Mr. Smits Goes to Washington
Jimmy Smits talks softly and without a big shtick about the education of Hollywood, his love of cigars and a possible (scripted) move to the West Wing.
From the Print Edition:
Jimmy Smits, May/June 2005
(continued from page 3)
Apparently, neither was "L.A. Law." At the end of his contract, Smits opted out of returning to the series, choosing instead to do the Blake Edwards comedy Switch opposite Ellen Barkin, followed by Little Havana, a film that garnered Smits critical acclaim if not box office success. Another critically acclaimed film, Mi Familia, was in the works when a role in a television series that he'd already walked away from once popped back up again.
Smits' old friend and former producer, Steven Bochco, had originally written a role in his latest crime drama, "NYPD Blue" with Smits in mind, but Smits had turned it down. David Caruso, the actor who'd taken the character role originally created for Smits, wanted to leave the hit show over both a pay dispute and a desire to try feature films. Smits stepped into the new role of detective Bobby Simone, and once again the public and the critics sat up to take notice.
Playing Simone, a sensitive cop with a tragic personal life, opposite veteran actor Dennis Franz's cranky Andy Sipowicz, Smits garnered so much critical acclaim that people forgot Caruso's character entirely. In his five seasons as Bobby Simone, Smits collected five Emmy nods and won a Golden Globe in 1996, for Best Actor in a Drama. He kept collecting awards even from the grave; after Simone was killed off at the end of Smits's contract, the critics went one step further and awarded Smits the 1999 Humanitas award for his sensitive portrayal of a man facing death with dignity.
Once again, Smits had chosen to leave a hit television series to concentrate on network and studio films, this time working on such low-budget films as the Bono-scripted The Million Dollar Hotel, opposite Mel Gibson; the Price of Glory, a dark, gritty drama about an ex-boxer who trains his three sons to take his place in the ring; and Bless the Child, a supernatural thriller, opposite Kim Basinger.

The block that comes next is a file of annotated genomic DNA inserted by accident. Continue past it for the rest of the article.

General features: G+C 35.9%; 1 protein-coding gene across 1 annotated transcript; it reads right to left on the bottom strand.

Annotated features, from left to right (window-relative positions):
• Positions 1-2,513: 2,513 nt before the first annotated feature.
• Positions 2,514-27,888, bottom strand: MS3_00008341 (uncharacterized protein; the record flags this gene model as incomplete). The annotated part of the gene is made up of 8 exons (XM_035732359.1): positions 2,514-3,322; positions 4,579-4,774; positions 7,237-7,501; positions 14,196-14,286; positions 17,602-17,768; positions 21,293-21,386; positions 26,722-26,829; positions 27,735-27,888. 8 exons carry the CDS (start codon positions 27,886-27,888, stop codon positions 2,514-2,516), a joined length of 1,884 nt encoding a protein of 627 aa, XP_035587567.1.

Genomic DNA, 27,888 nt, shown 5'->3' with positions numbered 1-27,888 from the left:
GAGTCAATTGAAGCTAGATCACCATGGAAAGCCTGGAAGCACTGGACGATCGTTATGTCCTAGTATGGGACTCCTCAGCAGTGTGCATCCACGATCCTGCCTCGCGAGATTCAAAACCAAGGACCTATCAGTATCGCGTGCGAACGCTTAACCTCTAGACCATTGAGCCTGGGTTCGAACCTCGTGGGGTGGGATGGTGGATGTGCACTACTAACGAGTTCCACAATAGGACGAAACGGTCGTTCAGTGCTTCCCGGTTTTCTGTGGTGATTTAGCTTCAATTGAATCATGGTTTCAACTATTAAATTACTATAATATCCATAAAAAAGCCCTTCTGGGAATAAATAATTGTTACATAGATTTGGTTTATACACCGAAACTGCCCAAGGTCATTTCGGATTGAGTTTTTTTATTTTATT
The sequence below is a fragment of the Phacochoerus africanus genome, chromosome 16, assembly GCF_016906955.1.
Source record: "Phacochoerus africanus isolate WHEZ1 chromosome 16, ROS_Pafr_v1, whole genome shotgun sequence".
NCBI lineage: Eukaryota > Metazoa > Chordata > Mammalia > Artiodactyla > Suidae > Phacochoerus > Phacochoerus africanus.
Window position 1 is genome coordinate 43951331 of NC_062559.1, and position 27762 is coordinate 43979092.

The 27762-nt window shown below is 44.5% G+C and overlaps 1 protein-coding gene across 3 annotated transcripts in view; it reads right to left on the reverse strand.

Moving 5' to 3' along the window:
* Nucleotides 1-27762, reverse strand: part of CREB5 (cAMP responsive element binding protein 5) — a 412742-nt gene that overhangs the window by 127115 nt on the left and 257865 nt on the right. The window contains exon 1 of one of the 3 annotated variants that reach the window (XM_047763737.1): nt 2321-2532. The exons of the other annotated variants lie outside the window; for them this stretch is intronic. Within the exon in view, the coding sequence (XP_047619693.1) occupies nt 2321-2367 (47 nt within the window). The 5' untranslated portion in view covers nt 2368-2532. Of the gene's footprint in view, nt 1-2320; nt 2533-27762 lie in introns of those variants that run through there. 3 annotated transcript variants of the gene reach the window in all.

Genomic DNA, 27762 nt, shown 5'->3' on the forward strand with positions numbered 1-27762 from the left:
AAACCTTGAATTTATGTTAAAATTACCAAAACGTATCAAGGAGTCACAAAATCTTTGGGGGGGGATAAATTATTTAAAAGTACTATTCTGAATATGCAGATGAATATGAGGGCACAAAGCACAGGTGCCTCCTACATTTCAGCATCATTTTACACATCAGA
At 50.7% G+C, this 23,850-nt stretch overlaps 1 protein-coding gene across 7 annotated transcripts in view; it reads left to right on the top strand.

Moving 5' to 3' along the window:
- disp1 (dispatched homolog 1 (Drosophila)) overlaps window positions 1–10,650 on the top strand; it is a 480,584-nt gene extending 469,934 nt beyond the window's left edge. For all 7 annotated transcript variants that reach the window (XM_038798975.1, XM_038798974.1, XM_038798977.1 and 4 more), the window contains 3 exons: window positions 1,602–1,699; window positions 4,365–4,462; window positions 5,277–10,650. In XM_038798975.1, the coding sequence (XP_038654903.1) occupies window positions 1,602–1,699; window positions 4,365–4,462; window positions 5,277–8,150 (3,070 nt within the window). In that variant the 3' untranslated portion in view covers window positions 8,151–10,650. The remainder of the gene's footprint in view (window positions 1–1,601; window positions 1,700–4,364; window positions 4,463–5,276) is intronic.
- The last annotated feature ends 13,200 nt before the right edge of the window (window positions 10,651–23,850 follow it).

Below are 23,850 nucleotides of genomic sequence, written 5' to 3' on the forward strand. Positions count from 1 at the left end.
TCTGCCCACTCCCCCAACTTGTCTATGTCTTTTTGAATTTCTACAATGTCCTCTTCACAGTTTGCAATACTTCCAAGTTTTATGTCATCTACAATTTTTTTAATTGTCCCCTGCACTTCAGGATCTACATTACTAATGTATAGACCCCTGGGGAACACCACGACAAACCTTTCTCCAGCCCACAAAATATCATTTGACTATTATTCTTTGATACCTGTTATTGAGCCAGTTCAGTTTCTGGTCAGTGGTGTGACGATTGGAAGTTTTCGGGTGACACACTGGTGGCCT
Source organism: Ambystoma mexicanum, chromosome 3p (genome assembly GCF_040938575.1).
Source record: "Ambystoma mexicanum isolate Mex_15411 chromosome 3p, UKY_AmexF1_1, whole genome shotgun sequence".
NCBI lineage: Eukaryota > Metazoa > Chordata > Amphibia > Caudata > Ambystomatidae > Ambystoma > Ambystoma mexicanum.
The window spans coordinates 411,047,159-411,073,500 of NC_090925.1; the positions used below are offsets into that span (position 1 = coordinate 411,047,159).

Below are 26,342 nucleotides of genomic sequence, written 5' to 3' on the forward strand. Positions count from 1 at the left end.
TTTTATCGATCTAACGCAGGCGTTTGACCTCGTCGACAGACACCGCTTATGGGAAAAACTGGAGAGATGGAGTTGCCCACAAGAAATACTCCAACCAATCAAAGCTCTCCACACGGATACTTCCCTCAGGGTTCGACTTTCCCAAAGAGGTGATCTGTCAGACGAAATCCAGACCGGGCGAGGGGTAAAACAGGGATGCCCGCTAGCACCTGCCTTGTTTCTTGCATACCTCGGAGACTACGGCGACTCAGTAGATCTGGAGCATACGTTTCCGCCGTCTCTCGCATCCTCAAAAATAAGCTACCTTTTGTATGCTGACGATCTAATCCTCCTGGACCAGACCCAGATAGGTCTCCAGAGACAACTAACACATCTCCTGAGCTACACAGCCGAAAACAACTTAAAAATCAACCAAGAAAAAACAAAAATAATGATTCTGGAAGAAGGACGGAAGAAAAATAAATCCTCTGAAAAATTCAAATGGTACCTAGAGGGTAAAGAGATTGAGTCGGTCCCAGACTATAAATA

Although Smits was working steadily, none of the films were blockbusters. Then, in 2002, came a call from Lucasfilm. It seems that George Lucas's longtime casting director, Robin Gurland, had suggested Smits to Lucas for a role in Star Wars: Episode II—Attack of the Clones, and Lucas loved the idea.
"I'd thought of Jimmy for the role before George Lucas had even confirmed the character's appearance," said Gurland at the time. "Then, completely independently, his agents let me know that he would love to be involved in a Star Wars project. It worked out great."
The role was a small one, that of Senator Bail Organa, the adoptive father to Princess Leia, but it was one that Smits wasn't about to turn down, even when Lucas called with a gravely worded, preemptive warning to the actor.
There was to be no light saber.
When Lucas called, Smits says, he began by praising Smits's work in a variety of projects, but immediately cut to the chase. "He said, 'I've got to tell you now that there's no light saber.' I said, 'Why did you feel the need to tell me this?' and Lucas replied, 'Because that's the first thing that people always want to know…what color is my saber?' "
Smits laughs out loud telling this story, but also admits to having been a big, big fan of Star Wars and of Lucas; being included in the trilogy was, for him, more like playtime than work. Something in the play-as-work approach must have worked for him because he's back as Bail Organa in Star Wars: Episode III—Revenge of the Sith, which opens in mid-May.
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